The study utilized publicly available de-identified data and was exempt from the Institutional Review Board.

Data source

The National Emergency Department Sample (NEDS) maintained by the United States Agency for Healthcare Research and Quality is a composite sample of the State Inpatient Databases (SID) and State Emergency Department Databases (SEDD). NEDS can be queried by diagnostic and procedural International Classification of Diseases, Ninth Revision, Clinical Modification (ICD-9-CM) codes and can be used to create national estimates of patients initially seen in the emergency room and then admitted to the hospital.

For our study, the NEDS database was queried from 2009 through 2012 to identify all patients in the United States who were ≥18 years of age and presented to the emergency room and were diagnosed with CCS (ICD-9-CM codes: 952.03 and 952.08). Linkage variables were used to query the associated in-patient hospital stay and any associated surgeries during the hospitalization.

Data analysis

The database was queried for the following variables: patient and injury characteristics (patient age, gender, injury mechanism, associated cervical fractures, and overall injury severity score), emergency room and hospital characteristics (trauma center designation, emergency room disposition, hospital teaching status), treatment practices (non-operative vs. surgical, type of surgery), length of stay and post-hospitalization disposition, and in-hospital mortality. Significance was set at P<0.01 for all analyses.


Results

Patient demographics

From 2009 through 2012, there were 11,975 emergency room visits for CCS. The mean age at presentation was 60.0±15.2 years. A proportion of 74.3% patients were male, and 25.7% patients were female.

Injury mechanism

The mean injury severity score was 17.5±4.0, and 66% patients were noted to have multiple injuries. Injury mechanisms were listed as: fall in 55% patients, motor vehicle accident in 15% patients, pedestrian struck in 4% patients, assault in 2% patients, and miscellaneous/other in 24% patients. Overall, 10% patients with CCS were noted to have cervical fractures concomitantly.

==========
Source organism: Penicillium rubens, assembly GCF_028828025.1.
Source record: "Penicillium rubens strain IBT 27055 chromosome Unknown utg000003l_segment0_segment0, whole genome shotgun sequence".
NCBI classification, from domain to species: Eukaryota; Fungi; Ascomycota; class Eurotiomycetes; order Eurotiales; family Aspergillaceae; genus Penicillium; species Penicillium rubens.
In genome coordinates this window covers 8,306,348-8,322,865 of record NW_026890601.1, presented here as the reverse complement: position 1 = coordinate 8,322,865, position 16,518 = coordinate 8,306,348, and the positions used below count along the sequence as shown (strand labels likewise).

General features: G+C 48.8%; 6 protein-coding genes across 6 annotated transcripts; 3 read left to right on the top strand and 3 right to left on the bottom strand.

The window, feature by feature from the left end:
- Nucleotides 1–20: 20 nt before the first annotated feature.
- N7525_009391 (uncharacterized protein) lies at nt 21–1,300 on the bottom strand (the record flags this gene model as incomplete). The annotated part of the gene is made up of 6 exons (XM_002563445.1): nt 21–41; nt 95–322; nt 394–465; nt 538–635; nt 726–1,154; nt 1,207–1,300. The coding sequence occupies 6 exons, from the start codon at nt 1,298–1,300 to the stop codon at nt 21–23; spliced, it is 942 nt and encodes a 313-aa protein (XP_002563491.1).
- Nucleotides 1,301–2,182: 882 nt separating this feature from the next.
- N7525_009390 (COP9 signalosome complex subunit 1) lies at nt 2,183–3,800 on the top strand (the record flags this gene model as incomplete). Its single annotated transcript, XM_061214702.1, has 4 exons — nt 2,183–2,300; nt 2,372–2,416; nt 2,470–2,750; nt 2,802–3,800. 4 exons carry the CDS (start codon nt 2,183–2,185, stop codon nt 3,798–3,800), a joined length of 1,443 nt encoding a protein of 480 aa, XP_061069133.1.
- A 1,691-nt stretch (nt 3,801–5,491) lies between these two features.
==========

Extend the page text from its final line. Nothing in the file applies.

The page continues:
Emergency room characteristics

A total of 80.5% patients presented to a trauma center for initial evaluation. Of the patients who presented to a trauma center, 48% were at a Level 1 center, 21% were at a Level 2 center, and 5% were at a Level 3 center. The remaining 26% patients who presented to a trauma center were missing trauma center level designation data.

Hospital characteristics

Overall, 89% patients were directly admitted to the hospital from the emergency room, 4% patients were transferred to another facility for further treatment and remaining 7% were discharged home from the hospital. The rate of transfer to another facility was significantly higher among the non-trauma center emergency facilities compared to trauma centers (12% vs. 2%, P<0.001). Overall, 66.5% hospitals were teaching facilities, and 33.5% were non-teaching facilities.

Treatment practices

Of all patients with CCS who were admitted to the hospital, 55% were treated non-operatively, 39% underwent cervical fusion, and 6% underwent laminoplasty. Of the patients who underwent cervical fusion surgery, 62% received anterior cervical decompression and fusion, 32% underwent posterior-only decompression and fusion, and 6% received combined anterior-posterior decompression and fusion.

There was no significant difference between the 3 fusion groups by comorbidities (P=0.506), injury severity score (P=0.646), or injury mechanism (P=0.269). The rate of combined anterior-posterior decompression and fusion was significantly higher among patients with cervical fractures (15% vs. 5% in patients without cervical fractures, P<0.001). Patients who underwent anterior cervical fusion were significantly younger compared to patients who underwent posterior cervical fusion surgery (mean age 56.4 vs. 62.9 years, P<0.001).

Length of stay and post-hospitalization disposition

For all patients admitted to the hospital, the mean length of stay was 9.8±11.9 days. Patients who were treated surgically had significantly longer length of stay compared to those who were treated non-surgically (13.5±14.0 vs. 6.7±8.7 days, P<0.001).

Overall, 61% patients were discharged from the hospital to post-acute rehabilitation facility or skilled nursing facility, and 39% were discharged to home. The incidence of discharge to non-home facility was significantly higher in the surgically treated patients (70% vs. 53%, P<0.001).

In-hospital mortality